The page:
Anthony Guidry, Sr., a/k/a â€œAnt,â€ 46, of Vallejo, Calif., was sentenced today to 220 months in prison, followed by five years of supervised release, for leading a nationwide conspiracy to distribute California-grown marijuana via the mail and common carriers to distribution outlets in approximately a dozen states across the country, including Virginia.
â€œMr. Guidry led an extensive, nationwide marijuana distribution ring that targeted young markets, especially college campuses,â€ said Neil H. MacBride, United States Attorney for the Eastern District of Virginia. â€œHe told conspirators that getting caught with marijuana means nothing but a slap on the wrist. Today, he was slapped with an 18-year tour in prison. We are committed to going after traffickers that make millions while placing young people at risk to this dangerous, addictive gateway drug.â€
Guidry was among 19 individuals charged in June of this year for their involvement in the conspiracy to distribute 100 kilograms or more of marijuana. To date, 18 of those individuals have pleaded guilty.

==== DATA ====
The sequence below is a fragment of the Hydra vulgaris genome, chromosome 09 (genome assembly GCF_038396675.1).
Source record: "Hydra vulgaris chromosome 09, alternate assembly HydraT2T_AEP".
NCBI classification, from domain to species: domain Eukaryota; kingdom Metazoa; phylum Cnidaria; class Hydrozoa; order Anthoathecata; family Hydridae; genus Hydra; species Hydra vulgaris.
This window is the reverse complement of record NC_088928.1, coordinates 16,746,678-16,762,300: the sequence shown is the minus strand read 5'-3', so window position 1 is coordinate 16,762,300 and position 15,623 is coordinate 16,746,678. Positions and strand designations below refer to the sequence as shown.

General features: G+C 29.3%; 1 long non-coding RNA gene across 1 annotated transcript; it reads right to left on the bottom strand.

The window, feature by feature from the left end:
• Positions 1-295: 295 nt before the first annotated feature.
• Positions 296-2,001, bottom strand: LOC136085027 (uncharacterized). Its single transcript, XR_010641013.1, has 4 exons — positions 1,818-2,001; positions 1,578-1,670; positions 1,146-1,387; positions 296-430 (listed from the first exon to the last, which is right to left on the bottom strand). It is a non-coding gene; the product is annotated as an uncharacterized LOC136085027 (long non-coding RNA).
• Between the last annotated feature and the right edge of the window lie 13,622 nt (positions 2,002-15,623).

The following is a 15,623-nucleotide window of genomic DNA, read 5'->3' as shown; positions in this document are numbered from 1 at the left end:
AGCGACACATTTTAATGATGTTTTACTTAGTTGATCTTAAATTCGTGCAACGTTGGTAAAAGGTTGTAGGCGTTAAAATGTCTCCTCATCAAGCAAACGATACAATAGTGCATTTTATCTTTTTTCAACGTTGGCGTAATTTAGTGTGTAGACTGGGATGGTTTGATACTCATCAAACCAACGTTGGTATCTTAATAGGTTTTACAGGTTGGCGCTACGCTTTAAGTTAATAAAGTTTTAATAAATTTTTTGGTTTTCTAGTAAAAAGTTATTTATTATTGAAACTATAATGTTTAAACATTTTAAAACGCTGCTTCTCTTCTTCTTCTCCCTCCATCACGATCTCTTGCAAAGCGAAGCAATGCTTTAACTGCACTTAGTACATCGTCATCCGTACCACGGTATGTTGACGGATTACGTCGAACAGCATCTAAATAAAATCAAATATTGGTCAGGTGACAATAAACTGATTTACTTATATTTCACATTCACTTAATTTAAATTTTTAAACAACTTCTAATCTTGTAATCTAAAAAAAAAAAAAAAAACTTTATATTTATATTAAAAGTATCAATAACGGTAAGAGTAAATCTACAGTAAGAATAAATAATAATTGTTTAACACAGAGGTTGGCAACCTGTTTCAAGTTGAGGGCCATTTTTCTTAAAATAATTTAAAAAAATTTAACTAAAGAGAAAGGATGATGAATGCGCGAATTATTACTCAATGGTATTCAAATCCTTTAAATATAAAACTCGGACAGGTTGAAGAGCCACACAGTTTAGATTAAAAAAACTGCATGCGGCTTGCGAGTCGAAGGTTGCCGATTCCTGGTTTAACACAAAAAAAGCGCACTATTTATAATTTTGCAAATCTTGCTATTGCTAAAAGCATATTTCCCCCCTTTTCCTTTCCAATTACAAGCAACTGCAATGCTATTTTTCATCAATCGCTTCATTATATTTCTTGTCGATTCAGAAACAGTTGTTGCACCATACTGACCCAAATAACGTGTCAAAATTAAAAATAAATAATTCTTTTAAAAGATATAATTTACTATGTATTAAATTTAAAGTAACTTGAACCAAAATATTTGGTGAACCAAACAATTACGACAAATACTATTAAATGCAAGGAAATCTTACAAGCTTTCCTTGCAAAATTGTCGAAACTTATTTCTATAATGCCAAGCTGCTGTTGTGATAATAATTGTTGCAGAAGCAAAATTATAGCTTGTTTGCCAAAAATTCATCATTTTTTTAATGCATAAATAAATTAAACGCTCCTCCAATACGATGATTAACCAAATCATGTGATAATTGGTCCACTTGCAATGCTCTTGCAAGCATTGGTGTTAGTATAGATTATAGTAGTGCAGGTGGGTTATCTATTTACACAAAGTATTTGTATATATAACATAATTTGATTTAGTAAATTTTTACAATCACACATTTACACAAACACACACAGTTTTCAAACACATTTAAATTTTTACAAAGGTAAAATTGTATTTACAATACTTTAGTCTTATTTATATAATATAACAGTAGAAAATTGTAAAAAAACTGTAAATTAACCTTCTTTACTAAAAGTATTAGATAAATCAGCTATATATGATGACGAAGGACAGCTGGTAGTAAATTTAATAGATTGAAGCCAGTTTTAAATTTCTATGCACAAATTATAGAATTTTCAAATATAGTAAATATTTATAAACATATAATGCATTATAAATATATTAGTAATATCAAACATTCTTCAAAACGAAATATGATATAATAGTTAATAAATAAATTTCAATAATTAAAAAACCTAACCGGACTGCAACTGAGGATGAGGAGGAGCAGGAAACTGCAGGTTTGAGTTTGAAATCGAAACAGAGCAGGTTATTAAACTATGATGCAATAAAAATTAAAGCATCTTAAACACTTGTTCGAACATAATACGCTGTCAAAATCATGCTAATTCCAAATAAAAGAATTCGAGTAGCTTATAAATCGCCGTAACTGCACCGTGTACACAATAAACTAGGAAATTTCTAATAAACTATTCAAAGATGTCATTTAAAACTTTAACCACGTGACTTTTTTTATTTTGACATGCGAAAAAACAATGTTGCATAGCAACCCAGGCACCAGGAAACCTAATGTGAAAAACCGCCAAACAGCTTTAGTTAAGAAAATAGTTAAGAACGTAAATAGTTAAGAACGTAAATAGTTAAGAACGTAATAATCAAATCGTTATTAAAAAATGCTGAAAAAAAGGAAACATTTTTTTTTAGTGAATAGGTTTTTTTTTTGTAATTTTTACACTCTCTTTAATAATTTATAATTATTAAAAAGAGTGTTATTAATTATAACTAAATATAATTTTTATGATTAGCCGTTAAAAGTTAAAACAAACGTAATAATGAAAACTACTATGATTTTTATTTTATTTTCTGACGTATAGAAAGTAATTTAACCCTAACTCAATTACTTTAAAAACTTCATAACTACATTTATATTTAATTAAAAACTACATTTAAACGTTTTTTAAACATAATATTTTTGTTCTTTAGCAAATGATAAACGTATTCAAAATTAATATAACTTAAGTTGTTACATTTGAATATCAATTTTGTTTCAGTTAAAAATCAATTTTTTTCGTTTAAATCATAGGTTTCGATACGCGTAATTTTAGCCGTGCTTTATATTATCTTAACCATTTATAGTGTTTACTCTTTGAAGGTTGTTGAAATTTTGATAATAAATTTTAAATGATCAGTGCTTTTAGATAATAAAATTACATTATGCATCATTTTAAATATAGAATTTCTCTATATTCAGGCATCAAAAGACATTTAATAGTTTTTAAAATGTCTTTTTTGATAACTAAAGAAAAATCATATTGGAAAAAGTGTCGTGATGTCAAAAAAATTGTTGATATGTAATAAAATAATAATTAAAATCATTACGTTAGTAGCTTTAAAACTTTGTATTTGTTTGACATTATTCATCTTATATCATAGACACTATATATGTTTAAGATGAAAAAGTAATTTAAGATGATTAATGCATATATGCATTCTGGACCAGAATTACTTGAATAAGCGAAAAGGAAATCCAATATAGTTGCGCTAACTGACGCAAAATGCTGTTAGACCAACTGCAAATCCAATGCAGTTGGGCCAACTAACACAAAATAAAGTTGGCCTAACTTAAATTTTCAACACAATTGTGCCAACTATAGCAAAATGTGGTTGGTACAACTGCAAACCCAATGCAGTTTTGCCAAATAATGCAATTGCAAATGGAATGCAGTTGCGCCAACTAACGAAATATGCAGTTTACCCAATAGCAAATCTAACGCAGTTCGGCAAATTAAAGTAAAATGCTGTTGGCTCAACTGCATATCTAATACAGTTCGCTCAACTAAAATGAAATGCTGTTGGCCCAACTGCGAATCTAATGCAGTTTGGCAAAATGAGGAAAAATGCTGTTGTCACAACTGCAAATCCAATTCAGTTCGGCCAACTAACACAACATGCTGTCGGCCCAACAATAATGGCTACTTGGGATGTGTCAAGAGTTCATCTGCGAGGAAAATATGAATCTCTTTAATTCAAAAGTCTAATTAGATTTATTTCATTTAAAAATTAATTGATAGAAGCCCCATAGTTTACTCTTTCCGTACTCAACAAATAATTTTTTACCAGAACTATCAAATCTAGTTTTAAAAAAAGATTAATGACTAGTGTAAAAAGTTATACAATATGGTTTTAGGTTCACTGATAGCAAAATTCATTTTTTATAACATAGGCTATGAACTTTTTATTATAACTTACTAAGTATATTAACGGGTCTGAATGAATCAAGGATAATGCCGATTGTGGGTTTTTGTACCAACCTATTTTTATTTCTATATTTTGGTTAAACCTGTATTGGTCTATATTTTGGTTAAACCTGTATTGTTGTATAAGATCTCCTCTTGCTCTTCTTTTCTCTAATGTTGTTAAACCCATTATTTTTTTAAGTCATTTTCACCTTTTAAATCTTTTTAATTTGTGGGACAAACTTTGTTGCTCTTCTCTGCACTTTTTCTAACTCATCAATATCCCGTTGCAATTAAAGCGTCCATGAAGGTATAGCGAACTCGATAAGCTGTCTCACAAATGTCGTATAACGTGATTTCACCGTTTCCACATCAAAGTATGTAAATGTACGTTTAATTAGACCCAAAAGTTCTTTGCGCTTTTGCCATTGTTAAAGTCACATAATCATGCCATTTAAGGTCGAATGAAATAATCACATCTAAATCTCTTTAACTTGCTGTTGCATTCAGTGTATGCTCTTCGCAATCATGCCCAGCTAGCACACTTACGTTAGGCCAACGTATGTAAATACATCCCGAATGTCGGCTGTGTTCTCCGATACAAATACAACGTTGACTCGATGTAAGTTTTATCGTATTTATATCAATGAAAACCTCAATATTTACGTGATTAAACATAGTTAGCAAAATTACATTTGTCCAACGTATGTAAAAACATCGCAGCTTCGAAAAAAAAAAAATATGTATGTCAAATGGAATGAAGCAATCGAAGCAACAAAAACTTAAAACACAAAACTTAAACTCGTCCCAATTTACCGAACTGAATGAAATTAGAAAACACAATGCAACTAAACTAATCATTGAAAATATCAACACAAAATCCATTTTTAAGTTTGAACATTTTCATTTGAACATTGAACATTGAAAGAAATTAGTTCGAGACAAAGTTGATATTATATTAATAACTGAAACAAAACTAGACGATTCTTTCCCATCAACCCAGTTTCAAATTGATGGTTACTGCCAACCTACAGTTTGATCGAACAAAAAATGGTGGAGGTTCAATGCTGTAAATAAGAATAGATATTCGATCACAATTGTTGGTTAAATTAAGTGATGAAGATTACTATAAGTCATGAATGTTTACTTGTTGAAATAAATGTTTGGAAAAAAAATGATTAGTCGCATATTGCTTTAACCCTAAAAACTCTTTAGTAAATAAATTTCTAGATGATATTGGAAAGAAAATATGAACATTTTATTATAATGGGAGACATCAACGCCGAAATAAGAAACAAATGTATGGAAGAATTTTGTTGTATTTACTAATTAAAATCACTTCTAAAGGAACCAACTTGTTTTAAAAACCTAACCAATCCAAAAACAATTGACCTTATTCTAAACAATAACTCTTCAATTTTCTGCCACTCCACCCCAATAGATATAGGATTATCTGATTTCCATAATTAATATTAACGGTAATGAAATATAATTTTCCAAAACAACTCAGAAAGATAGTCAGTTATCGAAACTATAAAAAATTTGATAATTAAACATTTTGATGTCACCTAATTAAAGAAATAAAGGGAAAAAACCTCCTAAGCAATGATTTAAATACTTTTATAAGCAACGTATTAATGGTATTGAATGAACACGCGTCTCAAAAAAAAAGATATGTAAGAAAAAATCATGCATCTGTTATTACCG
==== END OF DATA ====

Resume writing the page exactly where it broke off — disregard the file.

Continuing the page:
According to court documents, Guidry was the ringleader of a nationwide conspiracy to distribute premium California-grown marijuana to high-demand markets across the country. Guidry focused on extending his enterprise as far as possible, recruiting distributors to help open distribution centers in cities and college campuses in states including Virginia, Georgia, Colorado, Kansas, Missouri, Texas, Louisiana, Florida, New York, New Jersey, and Pennsylvania. He and several co-conspirators possessed firearms and used threats of violence to further and protect their criminal enterprise.
Over the course of several years, Guidry managed and controlled the distribution of marijuana by co-conspirators. They were able to obtain wholesale amounts of the drug for as little as $1,200 a pound, which they then resold at the retail level for as much as $5,000 per pound. Members of the conspiracy, including Guidry, controlled numerous bank accounts through which proceeds from marijuana sales were laundered, as well as used couriers to fly around the country to pick up bulk cash payments and return them to California. Investigators conservatively estimate that the conspiracy generated more than $3 million in proceeds.
The arrests of these 19 individuals were a result of an ongoing Organized Crime Drug Enforcement Task Force (OCDETF) investigation being conducted by the FBI Washington Field Office, the U.S. Postal Inspection Service, and the Alexandria and Fairfax County Police Departments. Assistant United States Attorneys Lisa Owings and Sean P. Tonolli are prosecuting the case on behalf of the United States.